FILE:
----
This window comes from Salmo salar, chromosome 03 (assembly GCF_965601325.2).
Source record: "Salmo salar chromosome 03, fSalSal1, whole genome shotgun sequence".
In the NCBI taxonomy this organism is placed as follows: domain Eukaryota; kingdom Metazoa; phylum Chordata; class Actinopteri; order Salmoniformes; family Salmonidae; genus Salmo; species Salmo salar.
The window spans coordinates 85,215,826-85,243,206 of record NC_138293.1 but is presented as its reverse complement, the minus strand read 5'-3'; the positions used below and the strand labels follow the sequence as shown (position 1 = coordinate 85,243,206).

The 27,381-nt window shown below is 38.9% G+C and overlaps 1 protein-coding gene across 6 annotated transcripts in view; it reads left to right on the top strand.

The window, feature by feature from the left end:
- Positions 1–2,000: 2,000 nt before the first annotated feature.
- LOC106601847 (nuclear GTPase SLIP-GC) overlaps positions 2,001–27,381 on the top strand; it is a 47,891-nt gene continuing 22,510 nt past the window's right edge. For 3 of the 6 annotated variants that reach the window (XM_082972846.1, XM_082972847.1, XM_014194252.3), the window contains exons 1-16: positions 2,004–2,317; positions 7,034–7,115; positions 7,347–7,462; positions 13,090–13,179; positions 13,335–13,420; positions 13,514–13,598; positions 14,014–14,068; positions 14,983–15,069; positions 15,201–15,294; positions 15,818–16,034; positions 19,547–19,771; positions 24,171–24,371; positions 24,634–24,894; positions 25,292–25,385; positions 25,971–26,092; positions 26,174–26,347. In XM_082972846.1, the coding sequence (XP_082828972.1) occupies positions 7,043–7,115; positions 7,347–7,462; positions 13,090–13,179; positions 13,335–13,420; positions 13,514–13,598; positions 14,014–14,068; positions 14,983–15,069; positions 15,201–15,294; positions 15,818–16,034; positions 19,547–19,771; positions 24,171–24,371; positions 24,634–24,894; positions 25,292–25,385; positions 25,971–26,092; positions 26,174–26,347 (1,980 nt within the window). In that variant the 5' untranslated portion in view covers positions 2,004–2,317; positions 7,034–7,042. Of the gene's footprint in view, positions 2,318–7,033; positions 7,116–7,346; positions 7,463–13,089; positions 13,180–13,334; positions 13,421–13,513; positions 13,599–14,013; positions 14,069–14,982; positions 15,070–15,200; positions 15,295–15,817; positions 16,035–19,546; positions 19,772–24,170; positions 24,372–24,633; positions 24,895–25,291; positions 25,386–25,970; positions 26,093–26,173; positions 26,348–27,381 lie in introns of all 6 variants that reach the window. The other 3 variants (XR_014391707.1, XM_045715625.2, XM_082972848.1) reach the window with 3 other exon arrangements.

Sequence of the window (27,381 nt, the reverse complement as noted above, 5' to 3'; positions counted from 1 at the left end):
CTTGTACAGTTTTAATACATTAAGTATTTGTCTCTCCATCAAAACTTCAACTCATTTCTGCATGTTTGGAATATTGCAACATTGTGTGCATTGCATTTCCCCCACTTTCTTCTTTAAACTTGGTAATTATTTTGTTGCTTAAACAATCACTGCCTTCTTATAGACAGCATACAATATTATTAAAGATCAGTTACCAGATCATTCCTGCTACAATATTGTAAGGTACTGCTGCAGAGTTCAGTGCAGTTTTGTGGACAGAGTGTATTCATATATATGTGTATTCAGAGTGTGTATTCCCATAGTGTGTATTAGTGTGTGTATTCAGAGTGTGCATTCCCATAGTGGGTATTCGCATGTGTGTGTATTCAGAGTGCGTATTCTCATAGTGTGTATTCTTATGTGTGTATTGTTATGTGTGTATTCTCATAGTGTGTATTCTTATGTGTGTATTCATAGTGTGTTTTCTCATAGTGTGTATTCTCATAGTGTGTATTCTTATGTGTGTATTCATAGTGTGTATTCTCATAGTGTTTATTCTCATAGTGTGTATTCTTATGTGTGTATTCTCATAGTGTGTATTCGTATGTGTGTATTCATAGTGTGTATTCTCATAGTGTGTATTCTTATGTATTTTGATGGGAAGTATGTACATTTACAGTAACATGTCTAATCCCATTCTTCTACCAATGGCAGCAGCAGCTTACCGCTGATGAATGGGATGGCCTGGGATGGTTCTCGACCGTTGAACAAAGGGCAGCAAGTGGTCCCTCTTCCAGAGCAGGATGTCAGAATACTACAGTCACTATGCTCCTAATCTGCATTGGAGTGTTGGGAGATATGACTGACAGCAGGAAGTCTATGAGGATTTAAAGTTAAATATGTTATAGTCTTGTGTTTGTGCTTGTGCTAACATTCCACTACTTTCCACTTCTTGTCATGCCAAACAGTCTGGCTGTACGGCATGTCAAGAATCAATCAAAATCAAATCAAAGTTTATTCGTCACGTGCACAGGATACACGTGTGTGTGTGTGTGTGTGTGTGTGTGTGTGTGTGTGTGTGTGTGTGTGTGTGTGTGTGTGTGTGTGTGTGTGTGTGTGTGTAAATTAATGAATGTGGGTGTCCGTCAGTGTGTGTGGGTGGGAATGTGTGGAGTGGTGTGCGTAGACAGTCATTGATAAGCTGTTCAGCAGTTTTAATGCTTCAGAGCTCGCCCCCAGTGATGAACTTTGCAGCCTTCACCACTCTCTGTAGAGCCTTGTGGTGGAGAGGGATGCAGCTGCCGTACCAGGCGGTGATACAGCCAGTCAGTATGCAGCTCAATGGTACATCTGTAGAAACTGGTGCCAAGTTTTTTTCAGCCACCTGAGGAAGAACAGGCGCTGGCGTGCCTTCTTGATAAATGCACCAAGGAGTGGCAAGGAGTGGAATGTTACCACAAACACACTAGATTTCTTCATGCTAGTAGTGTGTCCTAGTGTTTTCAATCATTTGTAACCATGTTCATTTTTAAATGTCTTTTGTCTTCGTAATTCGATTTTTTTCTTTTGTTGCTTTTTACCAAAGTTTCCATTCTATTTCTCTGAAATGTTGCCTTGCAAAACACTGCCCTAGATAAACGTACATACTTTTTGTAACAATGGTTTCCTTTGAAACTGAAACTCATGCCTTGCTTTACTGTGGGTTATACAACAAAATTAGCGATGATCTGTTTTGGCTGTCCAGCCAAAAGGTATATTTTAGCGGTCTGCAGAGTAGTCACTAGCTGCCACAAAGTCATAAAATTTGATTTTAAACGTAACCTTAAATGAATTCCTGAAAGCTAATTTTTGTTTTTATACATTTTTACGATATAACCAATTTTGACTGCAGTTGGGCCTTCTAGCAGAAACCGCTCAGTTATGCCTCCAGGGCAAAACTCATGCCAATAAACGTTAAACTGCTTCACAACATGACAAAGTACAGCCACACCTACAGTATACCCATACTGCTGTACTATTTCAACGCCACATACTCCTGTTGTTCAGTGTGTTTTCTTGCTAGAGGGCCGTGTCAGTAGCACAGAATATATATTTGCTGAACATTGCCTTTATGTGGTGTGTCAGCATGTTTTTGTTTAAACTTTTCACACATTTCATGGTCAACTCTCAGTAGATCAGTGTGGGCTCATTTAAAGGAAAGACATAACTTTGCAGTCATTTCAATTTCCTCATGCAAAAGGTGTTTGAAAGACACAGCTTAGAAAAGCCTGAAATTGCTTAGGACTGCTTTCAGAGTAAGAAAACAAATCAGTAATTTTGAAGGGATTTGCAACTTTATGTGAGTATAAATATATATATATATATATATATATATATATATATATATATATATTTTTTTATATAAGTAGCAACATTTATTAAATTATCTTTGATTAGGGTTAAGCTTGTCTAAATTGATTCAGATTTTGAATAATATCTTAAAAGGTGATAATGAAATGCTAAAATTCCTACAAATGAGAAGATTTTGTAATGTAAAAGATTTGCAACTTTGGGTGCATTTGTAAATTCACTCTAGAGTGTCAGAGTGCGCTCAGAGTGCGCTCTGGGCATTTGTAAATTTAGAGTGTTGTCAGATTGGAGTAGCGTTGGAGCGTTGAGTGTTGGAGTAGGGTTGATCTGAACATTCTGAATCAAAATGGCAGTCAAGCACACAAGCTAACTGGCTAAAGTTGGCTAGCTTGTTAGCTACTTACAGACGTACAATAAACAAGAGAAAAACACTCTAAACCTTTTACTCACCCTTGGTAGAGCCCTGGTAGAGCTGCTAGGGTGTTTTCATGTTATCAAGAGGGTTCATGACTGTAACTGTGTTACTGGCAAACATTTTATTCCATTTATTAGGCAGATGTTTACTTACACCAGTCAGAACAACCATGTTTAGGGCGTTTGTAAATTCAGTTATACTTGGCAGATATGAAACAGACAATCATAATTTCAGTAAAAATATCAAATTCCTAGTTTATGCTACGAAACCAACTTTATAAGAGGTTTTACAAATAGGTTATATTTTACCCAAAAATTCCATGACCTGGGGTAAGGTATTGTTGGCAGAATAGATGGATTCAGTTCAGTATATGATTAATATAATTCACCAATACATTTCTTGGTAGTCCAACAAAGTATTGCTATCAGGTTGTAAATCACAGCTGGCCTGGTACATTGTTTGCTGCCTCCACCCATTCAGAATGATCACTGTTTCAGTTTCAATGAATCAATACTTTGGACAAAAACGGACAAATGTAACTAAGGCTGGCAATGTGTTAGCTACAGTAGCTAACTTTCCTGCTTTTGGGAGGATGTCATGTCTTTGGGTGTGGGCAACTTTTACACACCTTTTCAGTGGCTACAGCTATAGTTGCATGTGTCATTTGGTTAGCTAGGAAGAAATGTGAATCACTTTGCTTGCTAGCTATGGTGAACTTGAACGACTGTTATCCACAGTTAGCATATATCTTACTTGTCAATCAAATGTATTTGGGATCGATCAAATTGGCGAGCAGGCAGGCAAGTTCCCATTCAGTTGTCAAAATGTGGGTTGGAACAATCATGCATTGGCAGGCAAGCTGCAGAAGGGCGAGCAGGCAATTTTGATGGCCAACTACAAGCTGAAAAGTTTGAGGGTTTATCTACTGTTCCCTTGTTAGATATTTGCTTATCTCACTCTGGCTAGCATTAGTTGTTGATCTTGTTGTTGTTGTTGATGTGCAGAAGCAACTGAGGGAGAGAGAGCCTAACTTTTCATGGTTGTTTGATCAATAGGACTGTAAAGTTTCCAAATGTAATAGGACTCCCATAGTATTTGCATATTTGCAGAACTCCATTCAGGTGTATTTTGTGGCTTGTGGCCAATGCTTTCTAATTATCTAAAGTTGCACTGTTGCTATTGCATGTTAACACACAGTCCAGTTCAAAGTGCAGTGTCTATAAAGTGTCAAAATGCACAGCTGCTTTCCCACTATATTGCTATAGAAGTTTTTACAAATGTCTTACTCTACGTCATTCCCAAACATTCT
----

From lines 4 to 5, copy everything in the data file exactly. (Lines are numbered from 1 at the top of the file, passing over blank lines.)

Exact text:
The window spans coordinates 85,215,826-85,243,206 of record NC_138293.1 but is presented as its reverse complement, the minus strand read 5'-3'; the positions used below and the strand labels follow the sequence as shown (position 1 = coordinate 85,243,206).

The 27,381-nt window shown below is 38.9% G+C and overlaps 1 protein-coding gene across 6 annotated transcripts in view; it reads left to right on the top strand.